Thursday, April 22, 2010

Death By Plastic

Two summers ago, or was it three?, I happened to read a book called "World Without Us" by Alan Weisman. It chronicled what would happen to all our stuff if we suddenly disappeared. Never mind how we went, the point was what would happen to our civilization, our buildings, artifacts, etc. It wouldn't take long for most of it to disappear soon after us. Broken down and absorbed by the planetary forces both organic and not.

Except plastics.

Apparently, plastics are indestructible.

I've always been somewhat conscientious when it comes to picking up trash. If I see some crap laying around, I'll pick it up. But I became doubly conscious of plastic trash after reading this book. I go out of my way to pick it up now. Much to my alarm, the reading of this book was the first time I'd ever heard of the Pacific Garbage Patch - that Texas-sized-and-growing gyre of floating plastic crap. Since then six more (to my knowledge) have been discovered, including a North Atlantic version.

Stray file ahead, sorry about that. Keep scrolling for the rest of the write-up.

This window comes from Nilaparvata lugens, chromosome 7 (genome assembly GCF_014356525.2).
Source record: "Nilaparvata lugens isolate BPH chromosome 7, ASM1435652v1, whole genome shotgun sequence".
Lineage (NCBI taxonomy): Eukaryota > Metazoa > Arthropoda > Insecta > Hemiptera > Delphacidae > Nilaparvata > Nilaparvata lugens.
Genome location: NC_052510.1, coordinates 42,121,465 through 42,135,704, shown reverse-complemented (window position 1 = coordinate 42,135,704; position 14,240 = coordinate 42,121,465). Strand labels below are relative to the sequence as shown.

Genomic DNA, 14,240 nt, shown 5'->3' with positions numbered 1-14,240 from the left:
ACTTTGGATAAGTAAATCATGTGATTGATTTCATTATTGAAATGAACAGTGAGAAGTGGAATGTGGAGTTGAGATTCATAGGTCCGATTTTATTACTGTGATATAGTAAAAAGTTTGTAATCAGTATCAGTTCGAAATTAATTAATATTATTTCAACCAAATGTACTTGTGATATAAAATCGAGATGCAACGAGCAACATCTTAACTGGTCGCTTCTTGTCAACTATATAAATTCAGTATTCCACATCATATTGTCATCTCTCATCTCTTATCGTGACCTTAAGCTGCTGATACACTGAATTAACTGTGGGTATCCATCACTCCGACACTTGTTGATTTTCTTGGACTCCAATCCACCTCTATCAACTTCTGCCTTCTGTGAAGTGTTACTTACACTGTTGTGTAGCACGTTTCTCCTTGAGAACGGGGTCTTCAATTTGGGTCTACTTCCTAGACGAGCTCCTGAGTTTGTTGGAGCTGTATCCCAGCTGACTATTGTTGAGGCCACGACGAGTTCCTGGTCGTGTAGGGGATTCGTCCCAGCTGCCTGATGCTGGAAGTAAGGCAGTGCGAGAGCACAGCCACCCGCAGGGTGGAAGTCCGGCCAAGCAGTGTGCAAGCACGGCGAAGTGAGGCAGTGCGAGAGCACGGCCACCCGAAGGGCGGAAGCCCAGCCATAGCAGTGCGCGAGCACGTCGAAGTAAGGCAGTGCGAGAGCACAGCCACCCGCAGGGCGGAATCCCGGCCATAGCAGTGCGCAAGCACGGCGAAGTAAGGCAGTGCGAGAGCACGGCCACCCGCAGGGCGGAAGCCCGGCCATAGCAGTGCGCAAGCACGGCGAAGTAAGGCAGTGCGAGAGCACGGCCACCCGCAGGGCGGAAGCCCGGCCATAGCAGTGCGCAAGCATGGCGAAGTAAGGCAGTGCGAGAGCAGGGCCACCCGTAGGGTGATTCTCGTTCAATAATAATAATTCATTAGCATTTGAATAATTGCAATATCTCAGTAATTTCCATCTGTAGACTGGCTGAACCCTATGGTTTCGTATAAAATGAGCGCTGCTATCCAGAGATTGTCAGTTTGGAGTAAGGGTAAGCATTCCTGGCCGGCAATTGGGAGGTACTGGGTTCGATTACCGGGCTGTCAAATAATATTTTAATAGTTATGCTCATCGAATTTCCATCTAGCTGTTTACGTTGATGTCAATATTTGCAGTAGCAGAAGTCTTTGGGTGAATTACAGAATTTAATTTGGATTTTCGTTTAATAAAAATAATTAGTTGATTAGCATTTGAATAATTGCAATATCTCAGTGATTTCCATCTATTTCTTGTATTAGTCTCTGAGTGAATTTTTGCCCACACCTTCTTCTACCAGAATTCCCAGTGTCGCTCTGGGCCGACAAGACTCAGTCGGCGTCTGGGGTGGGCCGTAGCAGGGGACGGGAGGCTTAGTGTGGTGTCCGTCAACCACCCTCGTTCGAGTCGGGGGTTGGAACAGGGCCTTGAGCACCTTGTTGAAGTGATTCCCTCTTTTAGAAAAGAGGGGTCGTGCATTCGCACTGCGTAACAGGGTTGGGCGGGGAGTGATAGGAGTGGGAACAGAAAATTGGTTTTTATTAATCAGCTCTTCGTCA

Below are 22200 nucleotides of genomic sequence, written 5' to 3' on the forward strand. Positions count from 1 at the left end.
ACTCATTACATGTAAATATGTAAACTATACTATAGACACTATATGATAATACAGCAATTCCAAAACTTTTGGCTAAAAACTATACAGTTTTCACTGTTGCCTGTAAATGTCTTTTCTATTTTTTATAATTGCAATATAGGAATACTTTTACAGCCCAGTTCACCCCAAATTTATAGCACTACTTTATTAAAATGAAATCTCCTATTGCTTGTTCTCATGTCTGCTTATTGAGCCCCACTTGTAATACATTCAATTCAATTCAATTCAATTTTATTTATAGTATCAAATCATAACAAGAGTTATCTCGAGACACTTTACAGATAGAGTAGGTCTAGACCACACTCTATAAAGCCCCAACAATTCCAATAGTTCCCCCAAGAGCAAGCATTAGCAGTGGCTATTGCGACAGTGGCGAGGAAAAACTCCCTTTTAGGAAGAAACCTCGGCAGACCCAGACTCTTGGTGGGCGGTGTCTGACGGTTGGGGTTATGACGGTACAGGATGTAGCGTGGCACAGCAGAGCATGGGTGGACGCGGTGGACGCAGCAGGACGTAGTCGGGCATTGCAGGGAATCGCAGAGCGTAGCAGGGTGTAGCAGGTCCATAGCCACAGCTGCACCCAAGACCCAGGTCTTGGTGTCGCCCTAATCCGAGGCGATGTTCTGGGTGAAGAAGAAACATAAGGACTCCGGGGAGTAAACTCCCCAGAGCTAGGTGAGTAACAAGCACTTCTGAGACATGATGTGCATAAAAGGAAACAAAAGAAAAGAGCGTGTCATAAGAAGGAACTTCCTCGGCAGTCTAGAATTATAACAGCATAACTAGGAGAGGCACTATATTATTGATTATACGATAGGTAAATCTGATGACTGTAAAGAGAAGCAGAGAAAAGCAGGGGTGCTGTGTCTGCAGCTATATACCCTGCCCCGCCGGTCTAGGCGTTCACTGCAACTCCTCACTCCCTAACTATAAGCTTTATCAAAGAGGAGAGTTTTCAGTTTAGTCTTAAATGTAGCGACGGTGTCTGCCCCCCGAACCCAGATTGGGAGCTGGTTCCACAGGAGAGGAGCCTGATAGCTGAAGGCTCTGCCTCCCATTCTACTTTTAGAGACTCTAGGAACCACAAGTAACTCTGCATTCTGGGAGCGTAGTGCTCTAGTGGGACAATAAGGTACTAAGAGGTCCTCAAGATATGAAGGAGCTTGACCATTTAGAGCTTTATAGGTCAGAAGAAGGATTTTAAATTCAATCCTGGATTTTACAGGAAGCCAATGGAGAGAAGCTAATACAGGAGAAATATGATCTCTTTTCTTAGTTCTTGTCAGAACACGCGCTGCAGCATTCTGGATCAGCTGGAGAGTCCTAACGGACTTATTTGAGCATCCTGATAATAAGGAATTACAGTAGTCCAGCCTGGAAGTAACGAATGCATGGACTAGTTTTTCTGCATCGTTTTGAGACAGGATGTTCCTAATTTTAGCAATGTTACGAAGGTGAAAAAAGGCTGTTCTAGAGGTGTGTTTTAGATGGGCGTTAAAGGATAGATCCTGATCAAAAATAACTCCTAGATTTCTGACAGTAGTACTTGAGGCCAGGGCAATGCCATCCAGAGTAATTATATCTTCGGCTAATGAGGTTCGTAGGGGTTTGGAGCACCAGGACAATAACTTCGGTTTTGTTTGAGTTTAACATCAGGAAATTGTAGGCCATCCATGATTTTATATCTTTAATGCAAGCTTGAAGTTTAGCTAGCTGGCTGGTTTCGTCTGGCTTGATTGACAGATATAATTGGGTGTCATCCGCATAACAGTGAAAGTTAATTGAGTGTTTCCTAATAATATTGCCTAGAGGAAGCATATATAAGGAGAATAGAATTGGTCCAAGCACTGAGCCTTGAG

The problem is, since there are currently no microbes that do a good job of breaking down the tough polymer bonds of plastics, they stick around forever. Oh, that's not entirely true. Plastic pieces do break down into smaller and smaller pieces. Possibly to the point where they become indestructible little microscopic pieces - small enough to clog up filter feeders like baleen whales, and  sponges, and clams and mussels. Possibly small enough to clog up plankton.

That would be a hell of a thing. Plankton die offs, the bottom of the food chain, choked to death on plastics? And then the famine slowly makes its way up the food chain until it gets to us.

Likely? I really don't want to find out any more than I want to know what drowning in my own puke is like.

Death by plastic. 

For an intelligent species, it's an embarrassing way to go extinct.

1 comment:

  1. And we are rushing there as fast as we can, balking and screeching if anyone tries to slow us down.